Richard Weaver

The word of God is God, and therefore has to be revealed to you by God. When God’s Holy Spirit reveals to you the meaning of His word, then you will recognize the truth of His word.

Bethany Kennedy Scanlon

The great corporations which we have grown to speak of rather loosely as trusts are the creatures of the State, and the State not only has the right to control them wherever need of such control is shown… [Applause] The immediate necessity in dealing with trusts is to place them under the real, not the nominal, control of some sovereign to which, as its creatures, the trusts owe allegiance, and in whose courts the sovereign's orders may be enforced. In my opinion, this sovereign must be the National Government.

Theodore Roosevelt

Perhaps the best answer is that the writer that I am has been shaped by the stammering kid that I was, and that although my stammer didn’t make me write, it did, in part, inform and influence the writer I became. It’s true that stammerers can become more adept at sentence construction. Synonyms aren’t always neatly interchangeable. Sometimes choosing word B over word A requires you to construct a different sentence to house it—and quickly, too, before your listener smells the stammering rat.

David Mitchell

Since He is the Mediator of God and men, the man Christ Jesus has been made Head of the Church, and the faithful are His members. Wherefore He says: "For them I hallow Myself" (John 17:19). But when He says, "For them I hallow Myself," what else can He mean but this: "I sanctify them in Myself, since truly they are Myself"? For, as I have remarked, they of whom He speaks are His members, and the Head of the body are one Christ. ... That He signifies this unity is certain from the remainder of the same verse. For having said, "For them I hallow Myself," He immediately adds, "in order that they too may be hallowed in truth," to show that He refers to the holiness that we are to receive in Him. Now the words "in truth" can only mean "in Me," since Truth is the Word who in the beginning was God.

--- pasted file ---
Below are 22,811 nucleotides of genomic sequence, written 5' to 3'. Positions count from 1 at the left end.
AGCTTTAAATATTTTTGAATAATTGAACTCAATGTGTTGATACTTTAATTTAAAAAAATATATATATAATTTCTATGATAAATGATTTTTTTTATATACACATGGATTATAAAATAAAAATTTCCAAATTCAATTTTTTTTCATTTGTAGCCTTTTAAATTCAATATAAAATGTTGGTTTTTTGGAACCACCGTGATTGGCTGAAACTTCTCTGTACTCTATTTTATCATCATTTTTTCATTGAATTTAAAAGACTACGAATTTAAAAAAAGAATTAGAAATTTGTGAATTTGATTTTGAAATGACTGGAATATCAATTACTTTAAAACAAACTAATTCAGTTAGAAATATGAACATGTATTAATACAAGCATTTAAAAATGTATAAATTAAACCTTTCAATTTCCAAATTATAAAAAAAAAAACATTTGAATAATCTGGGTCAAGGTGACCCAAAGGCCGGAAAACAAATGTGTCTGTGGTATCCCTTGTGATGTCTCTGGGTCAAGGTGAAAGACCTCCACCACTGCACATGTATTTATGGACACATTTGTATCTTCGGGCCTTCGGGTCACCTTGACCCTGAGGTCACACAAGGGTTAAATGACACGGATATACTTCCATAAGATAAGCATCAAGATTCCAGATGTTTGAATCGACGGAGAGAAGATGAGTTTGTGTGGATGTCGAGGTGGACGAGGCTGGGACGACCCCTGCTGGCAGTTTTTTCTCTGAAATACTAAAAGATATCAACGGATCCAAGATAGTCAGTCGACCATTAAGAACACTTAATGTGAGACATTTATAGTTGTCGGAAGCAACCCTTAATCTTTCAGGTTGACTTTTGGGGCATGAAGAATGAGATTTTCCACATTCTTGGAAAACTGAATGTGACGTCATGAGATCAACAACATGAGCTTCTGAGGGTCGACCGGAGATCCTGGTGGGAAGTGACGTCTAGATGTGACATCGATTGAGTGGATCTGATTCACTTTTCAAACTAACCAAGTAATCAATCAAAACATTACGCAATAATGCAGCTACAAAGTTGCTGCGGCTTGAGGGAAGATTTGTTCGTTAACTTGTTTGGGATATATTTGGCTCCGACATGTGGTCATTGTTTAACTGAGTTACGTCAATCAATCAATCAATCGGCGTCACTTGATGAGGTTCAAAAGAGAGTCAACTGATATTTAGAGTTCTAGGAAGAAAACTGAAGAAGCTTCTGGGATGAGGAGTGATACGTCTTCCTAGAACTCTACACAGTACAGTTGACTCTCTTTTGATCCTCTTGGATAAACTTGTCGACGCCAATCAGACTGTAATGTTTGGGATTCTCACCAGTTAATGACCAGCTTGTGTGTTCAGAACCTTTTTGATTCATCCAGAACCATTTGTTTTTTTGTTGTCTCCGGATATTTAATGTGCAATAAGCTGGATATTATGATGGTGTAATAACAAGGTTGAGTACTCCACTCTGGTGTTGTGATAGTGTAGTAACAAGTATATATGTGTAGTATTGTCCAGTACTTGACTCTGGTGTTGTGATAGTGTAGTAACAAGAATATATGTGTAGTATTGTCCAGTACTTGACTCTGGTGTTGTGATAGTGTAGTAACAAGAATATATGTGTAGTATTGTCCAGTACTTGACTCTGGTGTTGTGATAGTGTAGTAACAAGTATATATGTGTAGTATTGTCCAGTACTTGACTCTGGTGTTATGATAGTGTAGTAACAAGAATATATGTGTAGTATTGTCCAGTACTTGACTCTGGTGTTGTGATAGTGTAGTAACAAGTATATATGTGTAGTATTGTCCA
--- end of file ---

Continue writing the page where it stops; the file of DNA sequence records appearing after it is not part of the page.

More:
The Son of man was Himself sanctified in the Word as the moment of His creation, when the Word was made flesh, for Word and man became one Person. It was therefore in that instant that He hallowed Himself in Himself; that is, He hallowed Himself as man, in Himself as the Word. For there is but one Christ, Word and man, sanctifying the man in the Word.
But now it is on behalf of His members that He adds: "and for them I hallow Myself." That is to say, that since they too are Myself, so they too may profit by this sanctification just as I profited by it as man without them. "And for them I hallow Myself"; that is, I sanctify them in Myself as Myself, since in Me they too are Myself. "In order that they too may be hallowed in truth." What do the words "they too" mean, if not that thy may be sanctified as I am sanctified; that is to say, "in truth," which is I Myself? [Quia et ipsi sunt ego. "Since they too are myself"] (pp. 431-432).

Augustine of Hippo